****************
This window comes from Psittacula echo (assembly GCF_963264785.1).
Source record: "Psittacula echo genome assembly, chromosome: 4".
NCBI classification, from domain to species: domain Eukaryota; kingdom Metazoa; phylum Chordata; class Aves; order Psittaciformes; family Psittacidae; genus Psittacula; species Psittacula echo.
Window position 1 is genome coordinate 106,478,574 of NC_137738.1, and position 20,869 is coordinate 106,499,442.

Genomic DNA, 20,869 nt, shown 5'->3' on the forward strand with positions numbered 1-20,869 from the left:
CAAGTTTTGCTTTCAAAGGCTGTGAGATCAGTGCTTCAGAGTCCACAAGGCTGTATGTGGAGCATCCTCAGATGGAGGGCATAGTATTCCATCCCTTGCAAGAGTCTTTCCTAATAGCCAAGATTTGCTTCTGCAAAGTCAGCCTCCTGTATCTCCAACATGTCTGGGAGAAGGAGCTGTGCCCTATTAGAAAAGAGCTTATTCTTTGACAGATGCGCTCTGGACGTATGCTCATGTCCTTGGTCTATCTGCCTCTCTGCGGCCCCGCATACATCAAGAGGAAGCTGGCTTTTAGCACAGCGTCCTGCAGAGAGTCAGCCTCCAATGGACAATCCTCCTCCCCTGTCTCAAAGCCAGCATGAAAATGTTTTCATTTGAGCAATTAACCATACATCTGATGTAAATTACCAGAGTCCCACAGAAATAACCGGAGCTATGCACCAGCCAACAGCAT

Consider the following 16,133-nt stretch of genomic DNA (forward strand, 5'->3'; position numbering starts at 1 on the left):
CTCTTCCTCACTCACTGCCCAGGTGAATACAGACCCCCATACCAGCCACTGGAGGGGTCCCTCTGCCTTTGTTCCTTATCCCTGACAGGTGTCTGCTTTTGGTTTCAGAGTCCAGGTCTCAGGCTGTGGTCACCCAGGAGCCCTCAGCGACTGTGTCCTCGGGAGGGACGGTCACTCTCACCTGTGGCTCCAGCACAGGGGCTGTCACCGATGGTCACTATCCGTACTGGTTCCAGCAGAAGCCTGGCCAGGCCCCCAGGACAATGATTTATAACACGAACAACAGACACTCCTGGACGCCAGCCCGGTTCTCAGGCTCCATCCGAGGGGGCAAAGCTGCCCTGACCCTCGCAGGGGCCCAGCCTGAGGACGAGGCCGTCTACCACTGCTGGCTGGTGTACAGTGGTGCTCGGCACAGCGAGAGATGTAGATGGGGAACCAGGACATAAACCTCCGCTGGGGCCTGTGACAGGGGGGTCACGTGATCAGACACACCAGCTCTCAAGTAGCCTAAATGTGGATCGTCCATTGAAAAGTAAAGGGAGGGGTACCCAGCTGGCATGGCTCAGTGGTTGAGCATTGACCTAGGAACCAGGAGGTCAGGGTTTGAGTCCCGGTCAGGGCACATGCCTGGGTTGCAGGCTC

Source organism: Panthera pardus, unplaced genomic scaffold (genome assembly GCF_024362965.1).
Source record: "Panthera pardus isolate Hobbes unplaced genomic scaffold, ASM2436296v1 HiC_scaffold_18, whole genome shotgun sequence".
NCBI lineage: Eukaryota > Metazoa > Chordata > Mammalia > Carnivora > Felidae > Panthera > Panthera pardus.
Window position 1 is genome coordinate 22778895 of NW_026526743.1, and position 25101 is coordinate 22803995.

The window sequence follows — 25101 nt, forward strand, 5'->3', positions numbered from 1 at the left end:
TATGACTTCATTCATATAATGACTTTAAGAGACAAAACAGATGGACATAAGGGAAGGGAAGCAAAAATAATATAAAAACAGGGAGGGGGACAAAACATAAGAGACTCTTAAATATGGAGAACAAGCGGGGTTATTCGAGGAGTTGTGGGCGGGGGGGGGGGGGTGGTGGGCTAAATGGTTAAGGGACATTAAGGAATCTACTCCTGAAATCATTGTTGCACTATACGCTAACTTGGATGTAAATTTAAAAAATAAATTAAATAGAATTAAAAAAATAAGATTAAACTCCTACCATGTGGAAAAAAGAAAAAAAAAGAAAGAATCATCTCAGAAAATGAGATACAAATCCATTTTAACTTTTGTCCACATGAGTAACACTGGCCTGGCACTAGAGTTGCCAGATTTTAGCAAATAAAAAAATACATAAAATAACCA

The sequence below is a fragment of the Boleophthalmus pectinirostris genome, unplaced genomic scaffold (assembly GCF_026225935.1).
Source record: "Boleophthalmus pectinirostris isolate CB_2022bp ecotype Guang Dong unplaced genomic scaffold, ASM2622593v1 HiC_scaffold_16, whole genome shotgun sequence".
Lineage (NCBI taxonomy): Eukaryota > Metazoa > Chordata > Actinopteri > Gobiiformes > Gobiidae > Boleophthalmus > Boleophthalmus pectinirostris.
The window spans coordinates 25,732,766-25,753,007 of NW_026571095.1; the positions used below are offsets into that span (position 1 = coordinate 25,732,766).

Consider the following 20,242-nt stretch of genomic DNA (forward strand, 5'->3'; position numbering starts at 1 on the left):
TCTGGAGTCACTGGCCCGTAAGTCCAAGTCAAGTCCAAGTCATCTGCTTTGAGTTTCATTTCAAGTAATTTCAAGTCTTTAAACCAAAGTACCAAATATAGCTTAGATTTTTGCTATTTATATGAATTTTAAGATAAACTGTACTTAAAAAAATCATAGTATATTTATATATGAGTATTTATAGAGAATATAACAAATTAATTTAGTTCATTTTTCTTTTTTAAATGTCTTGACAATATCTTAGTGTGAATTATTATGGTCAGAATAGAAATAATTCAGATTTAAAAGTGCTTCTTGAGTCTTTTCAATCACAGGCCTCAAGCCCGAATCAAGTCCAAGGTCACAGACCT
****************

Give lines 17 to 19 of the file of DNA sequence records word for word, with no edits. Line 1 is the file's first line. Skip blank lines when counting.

Lineage (NCBI taxonomy): Eukaryota > Metazoa > Chordata > Actinopteri > Gobiiformes > Gobiidae > Boleophthalmus > Boleophthalmus pectinirostris.
The window spans coordinates 25,732,766-25,753,007 of NW_026571095.1; the positions used below are offsets into that span (position 1 = coordinate 25,732,766).

Consider the following 20,242-nt stretch of genomic DNA (forward strand, 5'->3'; position numbering starts at 1 on the left):